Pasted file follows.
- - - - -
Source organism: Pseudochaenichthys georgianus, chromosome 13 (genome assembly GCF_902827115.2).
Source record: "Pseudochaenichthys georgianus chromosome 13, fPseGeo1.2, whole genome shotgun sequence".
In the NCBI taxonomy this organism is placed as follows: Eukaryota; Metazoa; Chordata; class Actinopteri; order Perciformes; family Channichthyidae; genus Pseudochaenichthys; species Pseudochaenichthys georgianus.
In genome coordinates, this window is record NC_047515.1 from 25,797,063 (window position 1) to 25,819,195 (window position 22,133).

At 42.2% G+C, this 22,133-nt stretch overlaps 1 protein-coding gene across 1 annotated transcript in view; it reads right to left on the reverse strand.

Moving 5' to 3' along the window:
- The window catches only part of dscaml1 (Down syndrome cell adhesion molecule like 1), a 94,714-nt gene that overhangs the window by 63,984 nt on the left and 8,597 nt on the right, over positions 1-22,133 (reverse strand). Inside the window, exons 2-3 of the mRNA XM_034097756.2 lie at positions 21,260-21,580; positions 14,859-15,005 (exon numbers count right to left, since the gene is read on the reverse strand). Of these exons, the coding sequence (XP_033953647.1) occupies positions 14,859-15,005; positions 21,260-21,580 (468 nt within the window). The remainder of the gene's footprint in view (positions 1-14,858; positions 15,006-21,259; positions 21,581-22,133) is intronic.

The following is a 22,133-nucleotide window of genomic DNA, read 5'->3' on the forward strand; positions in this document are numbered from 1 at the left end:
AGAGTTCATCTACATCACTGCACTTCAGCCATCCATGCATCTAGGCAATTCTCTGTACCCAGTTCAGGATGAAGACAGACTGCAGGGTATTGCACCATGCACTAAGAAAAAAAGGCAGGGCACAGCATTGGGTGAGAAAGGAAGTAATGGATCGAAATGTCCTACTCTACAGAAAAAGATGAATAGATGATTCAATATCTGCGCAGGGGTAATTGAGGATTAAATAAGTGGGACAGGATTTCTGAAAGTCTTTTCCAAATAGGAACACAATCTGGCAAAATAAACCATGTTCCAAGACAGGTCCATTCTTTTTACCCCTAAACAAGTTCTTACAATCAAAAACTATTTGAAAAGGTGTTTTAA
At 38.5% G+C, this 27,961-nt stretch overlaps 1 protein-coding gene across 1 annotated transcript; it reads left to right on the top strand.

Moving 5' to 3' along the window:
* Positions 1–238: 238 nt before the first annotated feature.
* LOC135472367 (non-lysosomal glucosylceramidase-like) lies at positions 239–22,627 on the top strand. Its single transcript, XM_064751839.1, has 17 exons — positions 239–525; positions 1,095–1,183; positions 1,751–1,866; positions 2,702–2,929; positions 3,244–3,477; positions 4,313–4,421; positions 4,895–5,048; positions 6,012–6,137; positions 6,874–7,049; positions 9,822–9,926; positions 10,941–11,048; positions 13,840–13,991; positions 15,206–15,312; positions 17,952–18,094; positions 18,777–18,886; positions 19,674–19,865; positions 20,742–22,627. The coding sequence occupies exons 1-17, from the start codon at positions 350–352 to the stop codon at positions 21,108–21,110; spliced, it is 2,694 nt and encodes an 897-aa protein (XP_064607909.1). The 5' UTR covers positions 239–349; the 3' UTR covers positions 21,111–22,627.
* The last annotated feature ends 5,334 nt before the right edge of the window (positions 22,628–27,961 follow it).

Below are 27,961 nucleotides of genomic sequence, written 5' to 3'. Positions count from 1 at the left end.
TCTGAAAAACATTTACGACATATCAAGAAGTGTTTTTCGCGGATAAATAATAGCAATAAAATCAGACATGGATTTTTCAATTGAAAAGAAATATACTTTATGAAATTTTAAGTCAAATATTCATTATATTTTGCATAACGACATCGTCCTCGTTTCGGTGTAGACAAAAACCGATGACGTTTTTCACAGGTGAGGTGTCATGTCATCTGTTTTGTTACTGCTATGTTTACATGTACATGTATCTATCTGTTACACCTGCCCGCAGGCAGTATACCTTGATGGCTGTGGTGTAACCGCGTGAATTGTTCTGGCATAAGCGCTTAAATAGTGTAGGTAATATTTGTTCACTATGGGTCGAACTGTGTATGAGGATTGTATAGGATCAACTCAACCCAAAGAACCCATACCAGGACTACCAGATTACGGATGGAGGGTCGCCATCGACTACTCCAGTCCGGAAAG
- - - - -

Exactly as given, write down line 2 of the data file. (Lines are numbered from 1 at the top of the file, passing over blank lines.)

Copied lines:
Source record: "Pseudochaenichthys georgianus chromosome 13, fPseGeo1.2, whole genome shotgun sequence".